The front cover of ATG No 2319.

Enjoy unlimited access: just £1 for 12 weeks

Subscribe now

A cynic might, however, feel that we are all on a proverbial hiding to nothing.

However cogent, logical and elegant the arguments, however ‘right’ was our advocates’ position, we should understand that the decision being made by this government is not an environmental one, nor a moral one. Rather, it is a political one.

It is a calculation of which stance will benefit them the best. For a right-wing party that favours diminishing (if not actually destroying) ‘the state’ and the bureaucracy needed to ensure that it functions well, the idea of instigating yet a further level of civil servants (and thereby costs) to operate a registration system for antique ivory items would be anathema.

Far simpler, and cost free, simply to prohibit the material in its entirety.

The politicians proposing this will feel that they have right on their side, expecting to garner support from young, environmentally aware voters.

If responding to the ivory consultation is all there is available to us to convince these vested interests that they are wrong in seeing some strange sort of connection between antique ivory works of cultural importance and the slaughter of elephants today, then respond we must, in great numbers.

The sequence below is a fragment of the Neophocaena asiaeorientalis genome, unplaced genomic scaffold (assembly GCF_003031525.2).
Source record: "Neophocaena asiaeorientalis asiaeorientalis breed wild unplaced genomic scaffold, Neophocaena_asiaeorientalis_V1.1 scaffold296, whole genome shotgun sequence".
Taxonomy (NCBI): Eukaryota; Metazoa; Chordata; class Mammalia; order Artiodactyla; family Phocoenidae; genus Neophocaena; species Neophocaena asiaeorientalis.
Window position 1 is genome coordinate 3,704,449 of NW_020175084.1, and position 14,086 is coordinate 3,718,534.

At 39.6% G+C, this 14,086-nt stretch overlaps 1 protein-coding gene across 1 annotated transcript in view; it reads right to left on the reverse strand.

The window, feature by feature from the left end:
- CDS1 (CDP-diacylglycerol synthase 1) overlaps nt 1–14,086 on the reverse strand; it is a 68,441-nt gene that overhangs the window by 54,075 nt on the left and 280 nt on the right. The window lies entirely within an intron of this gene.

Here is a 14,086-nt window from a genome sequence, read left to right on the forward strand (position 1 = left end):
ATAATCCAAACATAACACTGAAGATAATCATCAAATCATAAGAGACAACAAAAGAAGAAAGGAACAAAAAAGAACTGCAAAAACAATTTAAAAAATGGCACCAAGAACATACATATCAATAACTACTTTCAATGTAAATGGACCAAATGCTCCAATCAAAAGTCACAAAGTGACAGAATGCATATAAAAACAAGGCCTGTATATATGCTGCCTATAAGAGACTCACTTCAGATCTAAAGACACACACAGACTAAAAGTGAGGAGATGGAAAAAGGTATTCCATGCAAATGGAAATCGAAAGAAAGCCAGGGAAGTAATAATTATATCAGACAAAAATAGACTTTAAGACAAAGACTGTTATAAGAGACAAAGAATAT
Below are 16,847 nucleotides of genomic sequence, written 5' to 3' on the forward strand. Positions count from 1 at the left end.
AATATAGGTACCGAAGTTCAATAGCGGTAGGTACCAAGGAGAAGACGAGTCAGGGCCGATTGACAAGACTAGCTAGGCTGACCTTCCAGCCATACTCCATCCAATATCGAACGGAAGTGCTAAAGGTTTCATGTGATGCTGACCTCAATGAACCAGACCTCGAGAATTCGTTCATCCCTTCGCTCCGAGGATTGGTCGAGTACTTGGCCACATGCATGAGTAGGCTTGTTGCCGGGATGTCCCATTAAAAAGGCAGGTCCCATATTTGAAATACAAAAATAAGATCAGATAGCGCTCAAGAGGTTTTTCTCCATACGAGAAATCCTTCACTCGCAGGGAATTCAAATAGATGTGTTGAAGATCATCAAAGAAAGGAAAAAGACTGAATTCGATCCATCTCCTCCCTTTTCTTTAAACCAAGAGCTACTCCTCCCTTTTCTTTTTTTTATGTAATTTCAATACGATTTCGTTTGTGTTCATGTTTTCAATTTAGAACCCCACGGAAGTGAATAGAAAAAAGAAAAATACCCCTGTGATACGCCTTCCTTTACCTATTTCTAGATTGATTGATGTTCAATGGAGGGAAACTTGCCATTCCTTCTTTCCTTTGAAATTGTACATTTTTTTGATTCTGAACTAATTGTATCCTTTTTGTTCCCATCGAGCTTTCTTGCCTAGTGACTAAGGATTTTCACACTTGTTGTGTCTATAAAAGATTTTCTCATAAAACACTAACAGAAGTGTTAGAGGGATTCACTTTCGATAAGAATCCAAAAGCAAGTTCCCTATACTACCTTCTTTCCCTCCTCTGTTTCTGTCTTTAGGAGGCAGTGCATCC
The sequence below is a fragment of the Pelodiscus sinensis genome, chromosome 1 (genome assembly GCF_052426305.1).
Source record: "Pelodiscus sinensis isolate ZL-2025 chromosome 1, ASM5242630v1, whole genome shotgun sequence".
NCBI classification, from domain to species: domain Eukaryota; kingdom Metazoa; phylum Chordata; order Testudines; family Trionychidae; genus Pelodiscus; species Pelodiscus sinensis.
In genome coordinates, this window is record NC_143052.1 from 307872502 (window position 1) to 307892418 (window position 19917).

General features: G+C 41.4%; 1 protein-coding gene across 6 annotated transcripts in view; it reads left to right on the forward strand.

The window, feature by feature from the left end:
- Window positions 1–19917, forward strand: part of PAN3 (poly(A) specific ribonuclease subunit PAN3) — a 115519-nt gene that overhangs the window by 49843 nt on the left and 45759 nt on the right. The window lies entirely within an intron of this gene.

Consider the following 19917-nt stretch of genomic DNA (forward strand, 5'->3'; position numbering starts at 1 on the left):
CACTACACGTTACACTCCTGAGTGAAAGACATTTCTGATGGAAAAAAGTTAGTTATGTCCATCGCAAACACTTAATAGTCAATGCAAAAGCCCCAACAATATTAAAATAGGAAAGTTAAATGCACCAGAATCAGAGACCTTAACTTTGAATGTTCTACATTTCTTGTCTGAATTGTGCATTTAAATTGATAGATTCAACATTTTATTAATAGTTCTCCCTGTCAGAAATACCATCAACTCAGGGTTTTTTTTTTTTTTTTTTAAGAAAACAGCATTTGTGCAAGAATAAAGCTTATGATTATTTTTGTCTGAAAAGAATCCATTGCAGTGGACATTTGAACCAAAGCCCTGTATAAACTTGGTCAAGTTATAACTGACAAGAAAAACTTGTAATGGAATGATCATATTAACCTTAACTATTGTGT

Even if your own, specific area of interest or involvement in antiques does not directly involve ivory, there is a matter of both principle and solidarity involved here.

We should all respond (online or on paper). We have barely two weeks left before the consultation closes.

Graham Gemmell


IVORY CONSULTATION your opinion counts

To respond online go to:

You can request a paper questionnaire by writing to: International Team – Ivory Consultation, 1E Nobel House, 17 Smith Square, London SW1P 3JR

Or email

DEADLINE: 11.45PM, DECEMBER 29, 2017